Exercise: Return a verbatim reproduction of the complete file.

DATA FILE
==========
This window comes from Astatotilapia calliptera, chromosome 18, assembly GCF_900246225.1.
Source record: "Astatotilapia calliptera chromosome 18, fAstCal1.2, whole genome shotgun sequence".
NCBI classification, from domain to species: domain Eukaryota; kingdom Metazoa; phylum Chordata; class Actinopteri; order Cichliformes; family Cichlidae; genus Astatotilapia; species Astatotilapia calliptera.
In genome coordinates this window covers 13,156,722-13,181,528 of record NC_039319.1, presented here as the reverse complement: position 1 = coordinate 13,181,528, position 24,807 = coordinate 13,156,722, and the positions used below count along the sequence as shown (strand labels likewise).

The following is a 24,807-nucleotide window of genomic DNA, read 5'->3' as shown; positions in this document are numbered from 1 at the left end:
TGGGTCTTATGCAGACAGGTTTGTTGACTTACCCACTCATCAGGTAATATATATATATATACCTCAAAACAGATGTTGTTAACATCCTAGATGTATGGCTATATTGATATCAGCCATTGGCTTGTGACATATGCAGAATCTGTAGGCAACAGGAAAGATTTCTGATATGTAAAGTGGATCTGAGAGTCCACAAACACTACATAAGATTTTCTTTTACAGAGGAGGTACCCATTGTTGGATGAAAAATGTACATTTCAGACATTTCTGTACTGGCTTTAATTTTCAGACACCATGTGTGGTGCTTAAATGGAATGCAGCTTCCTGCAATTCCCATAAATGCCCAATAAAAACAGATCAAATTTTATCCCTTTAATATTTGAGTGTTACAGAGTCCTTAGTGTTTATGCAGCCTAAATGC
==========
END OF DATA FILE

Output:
This window comes from Astatotilapia calliptera, chromosome 18, assembly GCF_900246225.1.
Source record: "Astatotilapia calliptera chromosome 18, fAstCal1.2, whole genome shotgun sequence".
NCBI classification, from domain to species: domain Eukaryota; kingdom Metazoa; phylum Chordata; class Actinopteri; order Cichliformes; family Cichlidae; genus Astatotilapia; species Astatotilapia calliptera.
In genome coordinates this window covers 13,156,722-13,181,528 of record NC_039319.1, presented here as the reverse complement: position 1 = coordinate 13,181,528, position 24,807 = coordinate 13,156,722, and the positions used below count along the sequence as shown (strand labels likewise).

The following is a 24,807-nucleotide window of genomic DNA, read 5'->3' as shown; positions in this document are numbered from 1 at the left end:
TGGGTCTTATGCAGACAGGTTTGTTGACTTACCCACTCATCAGGTAATATATATATATATACCTCAAAACAGATGTTGTTAACATCCTAGATGTATGGCTATATTGATATCAGCCATTGGCTTGTGACATATGCAGAATCTGTAGGCAACAGGAAAGATTTCTGATATGTAAAGTGGATCTGAGAGTCCACAAACACTACATAAGATTTTCTTTTACAGAGGAGGTACCCATTGTTGGATGAAAAATGTACATTTCAGACATTTCTGTACTGGCTTTAATTTTCAGACACCATGTGTGGTGCTTAAATGGAATGCAGCTTCCTGCAATTCCCATAAATGCCCAATAAAAACAGATCAAATTTTATCCCTTTAATATTTGAGTGTTACAGAGTCCTTAGTGTTTATGCAGCCTAAATGC